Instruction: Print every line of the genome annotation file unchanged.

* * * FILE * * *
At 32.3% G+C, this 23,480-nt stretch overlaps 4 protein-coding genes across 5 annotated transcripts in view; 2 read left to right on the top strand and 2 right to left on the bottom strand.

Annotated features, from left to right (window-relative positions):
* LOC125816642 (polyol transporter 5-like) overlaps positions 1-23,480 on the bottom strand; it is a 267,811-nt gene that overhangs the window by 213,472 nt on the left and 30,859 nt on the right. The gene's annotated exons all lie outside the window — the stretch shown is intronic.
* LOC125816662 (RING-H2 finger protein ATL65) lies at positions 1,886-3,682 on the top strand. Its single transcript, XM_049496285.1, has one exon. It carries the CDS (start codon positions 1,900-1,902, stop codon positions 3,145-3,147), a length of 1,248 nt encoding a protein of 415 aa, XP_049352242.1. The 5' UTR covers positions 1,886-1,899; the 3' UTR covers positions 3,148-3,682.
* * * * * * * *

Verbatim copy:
At 32.3% G+C, this 23,480-nt stretch overlaps 4 protein-coding genes across 5 annotated transcripts in view; 2 read left to right on the top strand and 2 right to left on the bottom strand.

Annotated features, from left to right (window-relative positions):
* LOC125816642 (polyol transporter 5-like) overlaps positions 1-23,480 on the bottom strand; it is a 267,811-nt gene that overhangs the window by 213,472 nt on the left and 30,859 nt on the right. The gene's annotated exons all lie outside the window — the stretch shown is intronic.
* LOC125816662 (RING-H2 finger protein ATL65) lies at positions 1,886-3,682 on the top strand. Its single transcript, XM_049496285.1, has one exon. It carries the CDS (start codon positions 1,900-1,902, stop codon positions 3,145-3,147), a length of 1,248 nt encoding a protein of 415 aa, XP_049352242.1. The 5' UTR covers positions 1,886-1,899; the 3' UTR covers positions 3,148-3,682.